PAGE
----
We Want Plates is a community of both regular people and dedicated foodies who are joining their forces to make restaurants serve food on actual plates, not on bits of wood and roof tiles. To do so, they are shaming all the ridiculous food presentations they are receiving online, and their crusade has made them quite famous.
Founded in 2015 by Ross McGinnes, We Want Plates already has 157K followers on Twitter, 100K on Facebook, and 30K on Instagram. However, the biggest unit of their army is located on Reddit — over 650K troops. I think it's safe to say that the growth of the project is a pretty good indication that restaurants should think twice before serving cured meat on a bone or pouring a cocktail into a baby bottle. At least I hope so.
One of the moderators of the We Want Plates subreddit, Merari01, said that even though the food itself is the cornerstone of dining, its presentation is important too. "A wonderful meal is enhanced by a superb presentation. But an overly excessive display can detract from the meal," the moderator told Bored Panda.
"For me, the line [between creative and absurd] presentation is crossed when the creativity hinders the enjoyment of the food. Food that cannot be eaten without messing up the table, because the sauce gets everywhere since there's no plate but a piece of slate used. Food that cannot be eaten without carefully dismantling it from the display on which it is mounted and pinned. Our current top post is a good example. You'll have to dismantle the display and then there isn't much room on the board for cutting the meat."
In an earlier Bored Panda interview, McGinnes noted that some restaurants put food on strange things, because they want to try to stand out from the crowd. "My local pub used to do a great Sunday roast: twelve quid, piled high, tasted great and yes, it came on a plate. One weekend they added a quirky offering to the menu: little sandwiches, pies, dainty cakes, and mini milkshakes served on a miniature picnic bench. The benches, painted bright pink and yellow, sat on top of tables seating actual grown adults. And what was the first thing these infantilized diners did? It wasn't try the food — it was whip out their phones and take a picture."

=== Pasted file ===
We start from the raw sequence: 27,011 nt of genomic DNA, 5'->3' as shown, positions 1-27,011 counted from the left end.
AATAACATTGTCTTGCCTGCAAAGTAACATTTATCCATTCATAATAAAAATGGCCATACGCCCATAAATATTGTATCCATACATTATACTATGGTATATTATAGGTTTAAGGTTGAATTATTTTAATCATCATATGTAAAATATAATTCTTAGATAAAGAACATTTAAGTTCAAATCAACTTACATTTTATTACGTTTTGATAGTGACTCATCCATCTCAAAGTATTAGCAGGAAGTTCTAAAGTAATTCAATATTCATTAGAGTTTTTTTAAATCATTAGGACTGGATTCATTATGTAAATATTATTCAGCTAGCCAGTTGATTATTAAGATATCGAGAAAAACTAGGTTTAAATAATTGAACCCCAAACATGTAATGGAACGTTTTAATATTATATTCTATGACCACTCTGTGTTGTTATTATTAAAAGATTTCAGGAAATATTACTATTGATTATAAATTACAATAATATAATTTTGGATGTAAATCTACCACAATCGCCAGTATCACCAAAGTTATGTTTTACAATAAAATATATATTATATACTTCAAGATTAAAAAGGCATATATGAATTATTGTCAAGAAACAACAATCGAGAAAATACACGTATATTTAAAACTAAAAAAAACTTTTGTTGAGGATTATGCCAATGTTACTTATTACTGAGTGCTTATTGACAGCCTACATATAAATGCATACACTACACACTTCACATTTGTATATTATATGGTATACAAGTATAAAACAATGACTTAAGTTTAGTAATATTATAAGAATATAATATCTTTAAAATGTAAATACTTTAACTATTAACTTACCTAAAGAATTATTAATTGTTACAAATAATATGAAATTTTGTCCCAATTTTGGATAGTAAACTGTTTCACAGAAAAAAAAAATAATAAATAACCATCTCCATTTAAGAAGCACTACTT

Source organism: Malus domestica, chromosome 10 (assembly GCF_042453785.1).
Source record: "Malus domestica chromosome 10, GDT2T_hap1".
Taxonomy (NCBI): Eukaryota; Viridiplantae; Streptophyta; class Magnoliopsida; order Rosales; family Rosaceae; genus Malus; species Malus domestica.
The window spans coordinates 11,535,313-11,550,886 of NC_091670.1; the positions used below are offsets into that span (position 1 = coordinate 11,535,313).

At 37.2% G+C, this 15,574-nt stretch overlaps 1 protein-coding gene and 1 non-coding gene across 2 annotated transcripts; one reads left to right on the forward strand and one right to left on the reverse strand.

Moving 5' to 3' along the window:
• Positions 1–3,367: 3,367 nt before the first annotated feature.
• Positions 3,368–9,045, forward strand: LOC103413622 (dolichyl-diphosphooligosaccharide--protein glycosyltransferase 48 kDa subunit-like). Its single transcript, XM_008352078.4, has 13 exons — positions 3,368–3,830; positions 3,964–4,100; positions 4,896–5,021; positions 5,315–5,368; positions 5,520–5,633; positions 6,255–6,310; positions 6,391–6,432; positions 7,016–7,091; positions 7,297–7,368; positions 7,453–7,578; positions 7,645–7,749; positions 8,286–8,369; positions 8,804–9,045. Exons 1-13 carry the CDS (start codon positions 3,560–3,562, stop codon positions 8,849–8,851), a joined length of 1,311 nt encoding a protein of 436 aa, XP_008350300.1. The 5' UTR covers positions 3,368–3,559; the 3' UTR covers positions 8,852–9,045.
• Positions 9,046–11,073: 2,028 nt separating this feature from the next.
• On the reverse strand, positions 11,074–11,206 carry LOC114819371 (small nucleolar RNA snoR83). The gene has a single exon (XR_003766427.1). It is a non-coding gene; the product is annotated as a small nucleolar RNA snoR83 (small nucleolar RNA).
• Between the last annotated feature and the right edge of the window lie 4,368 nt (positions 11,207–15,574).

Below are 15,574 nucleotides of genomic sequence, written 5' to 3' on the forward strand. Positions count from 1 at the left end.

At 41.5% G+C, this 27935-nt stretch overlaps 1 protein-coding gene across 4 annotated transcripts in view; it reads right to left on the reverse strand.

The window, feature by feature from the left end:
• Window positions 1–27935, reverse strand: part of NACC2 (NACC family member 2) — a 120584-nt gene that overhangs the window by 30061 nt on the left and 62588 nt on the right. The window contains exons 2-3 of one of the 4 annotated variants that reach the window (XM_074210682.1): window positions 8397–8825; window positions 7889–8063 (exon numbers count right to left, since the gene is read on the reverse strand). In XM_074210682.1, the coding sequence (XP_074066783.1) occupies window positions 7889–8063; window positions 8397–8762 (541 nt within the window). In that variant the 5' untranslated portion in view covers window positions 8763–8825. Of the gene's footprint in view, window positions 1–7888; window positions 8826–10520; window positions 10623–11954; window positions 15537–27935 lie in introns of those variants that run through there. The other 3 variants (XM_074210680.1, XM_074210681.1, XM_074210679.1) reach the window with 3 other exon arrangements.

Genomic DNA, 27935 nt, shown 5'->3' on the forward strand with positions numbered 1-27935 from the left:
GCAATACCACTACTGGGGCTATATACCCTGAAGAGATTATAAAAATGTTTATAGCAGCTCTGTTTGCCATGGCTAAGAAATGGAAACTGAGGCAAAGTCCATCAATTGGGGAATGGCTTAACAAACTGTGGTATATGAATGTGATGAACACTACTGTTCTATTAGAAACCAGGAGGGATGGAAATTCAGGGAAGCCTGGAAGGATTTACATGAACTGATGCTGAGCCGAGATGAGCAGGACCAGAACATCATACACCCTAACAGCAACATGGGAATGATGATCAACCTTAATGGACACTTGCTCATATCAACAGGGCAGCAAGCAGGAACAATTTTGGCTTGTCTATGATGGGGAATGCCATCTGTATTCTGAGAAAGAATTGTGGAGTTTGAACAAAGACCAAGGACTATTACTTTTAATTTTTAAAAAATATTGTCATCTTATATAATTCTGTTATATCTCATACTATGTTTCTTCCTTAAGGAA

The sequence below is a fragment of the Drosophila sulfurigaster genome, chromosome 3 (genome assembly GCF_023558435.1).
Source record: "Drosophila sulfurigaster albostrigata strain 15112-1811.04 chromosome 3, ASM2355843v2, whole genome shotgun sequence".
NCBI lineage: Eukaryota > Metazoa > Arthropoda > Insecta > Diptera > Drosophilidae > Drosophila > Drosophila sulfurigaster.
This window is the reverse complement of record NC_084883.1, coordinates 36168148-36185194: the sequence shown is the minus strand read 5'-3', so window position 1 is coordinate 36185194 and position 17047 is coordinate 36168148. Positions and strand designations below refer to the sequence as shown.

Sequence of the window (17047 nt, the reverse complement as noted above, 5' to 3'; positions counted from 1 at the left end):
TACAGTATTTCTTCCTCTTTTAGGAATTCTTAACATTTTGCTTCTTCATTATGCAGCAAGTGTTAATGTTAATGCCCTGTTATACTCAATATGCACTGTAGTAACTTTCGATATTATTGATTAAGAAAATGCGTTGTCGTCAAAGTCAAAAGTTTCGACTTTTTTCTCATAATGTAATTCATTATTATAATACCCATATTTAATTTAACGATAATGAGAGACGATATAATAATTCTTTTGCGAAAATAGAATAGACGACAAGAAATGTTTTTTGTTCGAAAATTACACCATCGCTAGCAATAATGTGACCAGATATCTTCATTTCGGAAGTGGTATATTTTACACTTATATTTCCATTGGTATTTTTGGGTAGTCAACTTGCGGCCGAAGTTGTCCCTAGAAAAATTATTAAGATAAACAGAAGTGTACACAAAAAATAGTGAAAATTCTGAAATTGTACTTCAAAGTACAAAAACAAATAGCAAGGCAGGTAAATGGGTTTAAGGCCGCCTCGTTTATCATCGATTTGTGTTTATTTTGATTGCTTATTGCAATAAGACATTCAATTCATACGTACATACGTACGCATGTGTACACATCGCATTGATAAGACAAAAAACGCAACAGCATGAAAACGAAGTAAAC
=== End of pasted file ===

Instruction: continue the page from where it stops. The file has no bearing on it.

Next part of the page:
Over the following months the picnic benches became increasingly popular, coinciding with the specials board becoming progressively smaller, before it eventually disappeared altogether. "I sat there one Sunday, watching bench after garish bench emerge from the kitchen like a technicolor carnival of idiocy, before my usual roast arrived. The meat was cold and the potatoes were burnt. It was once their main Sunday trade, but the traditional roast had died an unpalatable death. But that’s OK because they were doing a roaring trade with the benches, right? Sure, until the pub down the road started doing them too. Then the one around the corner. Before you know it, everyone’s doing the same ‘quirky’ thing, except it’s not ‘quirky’ any more because you can’t move for mini picnic benches and now all their roast dinners are rubbish to boot."
Yes, serving bread chips on a comb might get your restaurant tagged in a photo on social media, but customers will probably also caption it "NOPE" and won't come back to your place ever again.